So i set my alarm for 2.30 am to wake up and log on to view my university results. I was quite apprehensive about the results of my thesis, given it was an autoethnography written VERY informally – and covered the topic of blogging, but then this happened.
A High Distinction!! Wow! Perhaps its time to become a consultant.
So proud! Going to Buckingham Palace to celebrate. Going to use my still valid student card for a discount.
Here is an excerpt from my thesis:
“The promise of the web was that everyone could publish, that a thousand voices could flourish, communicate and connect” (Blood, R 2002, p 14).
A blog gives people a voice. People with disabilities and chronic illnesses often don’t have a voice, or feel as though they belong to a community, but blogging affords them both. I read a wide range of blogs including ones focusing on chronic illness and disability. Many bloggers write that they feel isolated because of their illness or disability and some say their blog is means of social interaction, or a way to create awareness about illness and disability. Through documenting my story of living with ichthyosis on my blog, I have given much thought to what it feels like to live with a chronic illness and have a confrontingly different appearance.
Writing my blog has made the journey of living with a chronic illness a little less lonely. I have experienced incredible personal growth and confidence because of my blog. Cadle (2005 in Bell, B, 2007, p 102) states a blogger “consciously uses visual rhetoric to both persuade others and to define self”. My blog has given me an online identity, and I have taken the skills and confidence developed through writing it into my “real life”. This is both due to writing about my own issues, and thus being introspective, and also the community I have found through blogging. “Reflections upon the self are an entry ticket to a potential new community, while the feedback from the community may afford a better grip on leading one’s own personal life” (De Laat, P 2008, p 60).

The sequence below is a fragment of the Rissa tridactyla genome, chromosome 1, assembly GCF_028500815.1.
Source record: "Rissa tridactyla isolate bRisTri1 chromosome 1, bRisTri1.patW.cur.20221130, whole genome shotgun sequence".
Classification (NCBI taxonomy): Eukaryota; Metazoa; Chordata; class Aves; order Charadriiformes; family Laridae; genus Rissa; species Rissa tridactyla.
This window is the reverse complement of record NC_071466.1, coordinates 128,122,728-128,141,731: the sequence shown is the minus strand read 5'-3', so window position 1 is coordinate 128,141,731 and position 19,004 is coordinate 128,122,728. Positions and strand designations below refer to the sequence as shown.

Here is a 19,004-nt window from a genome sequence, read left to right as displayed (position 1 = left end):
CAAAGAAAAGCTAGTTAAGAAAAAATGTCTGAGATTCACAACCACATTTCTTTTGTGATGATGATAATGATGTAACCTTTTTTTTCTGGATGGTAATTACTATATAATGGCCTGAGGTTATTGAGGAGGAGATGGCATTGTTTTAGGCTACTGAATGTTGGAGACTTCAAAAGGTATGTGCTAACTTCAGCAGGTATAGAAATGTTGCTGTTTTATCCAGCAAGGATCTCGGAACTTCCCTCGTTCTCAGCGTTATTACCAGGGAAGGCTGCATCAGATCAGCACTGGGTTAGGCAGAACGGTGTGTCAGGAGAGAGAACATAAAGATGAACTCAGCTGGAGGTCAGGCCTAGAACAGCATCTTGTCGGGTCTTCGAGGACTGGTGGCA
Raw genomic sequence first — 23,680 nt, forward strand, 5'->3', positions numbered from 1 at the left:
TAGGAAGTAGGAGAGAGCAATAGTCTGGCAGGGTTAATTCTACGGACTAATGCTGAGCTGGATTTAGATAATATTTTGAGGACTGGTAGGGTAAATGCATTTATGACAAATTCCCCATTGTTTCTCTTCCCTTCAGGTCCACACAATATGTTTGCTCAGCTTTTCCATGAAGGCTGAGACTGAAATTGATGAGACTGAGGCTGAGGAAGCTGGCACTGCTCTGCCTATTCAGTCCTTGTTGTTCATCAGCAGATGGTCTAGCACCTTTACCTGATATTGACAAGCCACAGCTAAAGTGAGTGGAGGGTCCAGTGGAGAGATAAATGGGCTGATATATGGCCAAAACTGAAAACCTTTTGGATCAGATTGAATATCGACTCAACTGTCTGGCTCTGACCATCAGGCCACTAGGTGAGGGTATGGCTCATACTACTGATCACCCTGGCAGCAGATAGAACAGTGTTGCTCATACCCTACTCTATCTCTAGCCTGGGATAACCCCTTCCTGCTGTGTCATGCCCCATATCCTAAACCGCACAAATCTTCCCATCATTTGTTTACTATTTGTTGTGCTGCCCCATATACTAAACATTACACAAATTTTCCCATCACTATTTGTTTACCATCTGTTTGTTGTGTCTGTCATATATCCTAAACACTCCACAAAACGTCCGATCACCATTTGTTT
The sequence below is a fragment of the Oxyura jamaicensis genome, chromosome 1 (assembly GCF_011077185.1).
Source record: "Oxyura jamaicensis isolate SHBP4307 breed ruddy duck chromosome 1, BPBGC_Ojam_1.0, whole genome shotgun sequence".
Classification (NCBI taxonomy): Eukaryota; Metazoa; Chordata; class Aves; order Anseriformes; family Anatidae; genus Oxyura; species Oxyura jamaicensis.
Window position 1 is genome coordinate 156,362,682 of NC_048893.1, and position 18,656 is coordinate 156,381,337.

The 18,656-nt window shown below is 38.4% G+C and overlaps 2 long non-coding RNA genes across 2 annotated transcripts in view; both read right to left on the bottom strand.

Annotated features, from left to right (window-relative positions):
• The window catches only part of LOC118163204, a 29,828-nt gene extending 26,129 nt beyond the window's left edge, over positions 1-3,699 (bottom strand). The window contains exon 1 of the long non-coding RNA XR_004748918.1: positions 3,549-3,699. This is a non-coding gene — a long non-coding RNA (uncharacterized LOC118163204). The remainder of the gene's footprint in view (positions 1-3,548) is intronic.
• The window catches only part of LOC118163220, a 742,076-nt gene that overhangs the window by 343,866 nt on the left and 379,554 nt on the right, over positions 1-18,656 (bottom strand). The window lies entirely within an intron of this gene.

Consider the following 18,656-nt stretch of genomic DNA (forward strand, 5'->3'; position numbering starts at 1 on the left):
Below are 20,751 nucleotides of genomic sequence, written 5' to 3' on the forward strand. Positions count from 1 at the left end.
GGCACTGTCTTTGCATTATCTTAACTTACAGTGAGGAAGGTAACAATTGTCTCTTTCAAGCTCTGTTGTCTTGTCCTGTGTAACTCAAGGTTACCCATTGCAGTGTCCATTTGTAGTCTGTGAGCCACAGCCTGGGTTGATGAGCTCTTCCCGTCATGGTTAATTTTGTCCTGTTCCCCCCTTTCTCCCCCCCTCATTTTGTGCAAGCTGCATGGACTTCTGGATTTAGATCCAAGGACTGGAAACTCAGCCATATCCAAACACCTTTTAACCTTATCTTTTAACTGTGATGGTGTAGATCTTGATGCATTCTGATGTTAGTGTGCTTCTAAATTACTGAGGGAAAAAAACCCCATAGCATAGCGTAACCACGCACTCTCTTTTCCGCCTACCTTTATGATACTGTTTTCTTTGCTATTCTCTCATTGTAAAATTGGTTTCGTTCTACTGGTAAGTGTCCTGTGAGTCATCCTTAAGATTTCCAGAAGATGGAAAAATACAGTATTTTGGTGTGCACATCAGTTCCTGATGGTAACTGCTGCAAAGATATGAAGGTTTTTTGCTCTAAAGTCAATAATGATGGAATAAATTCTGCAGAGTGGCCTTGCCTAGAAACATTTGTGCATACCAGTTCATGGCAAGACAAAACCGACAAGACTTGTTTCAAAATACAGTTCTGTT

Through writing my blog, hundreds of people have contacted me. These have been friends who have told me they are surprised to know the challenges of my illness, because they don’t see this side of me offline (outside of my blog). Most contacts are strangers, Some have a similar illness to mine. Others have shared their experiences of having other physical disabilities or mental illnesses. But the majority of these strangers have not divulged whether they have a chronic illness or disability, yet they are empathetic and interested in not only my illness but my wider life.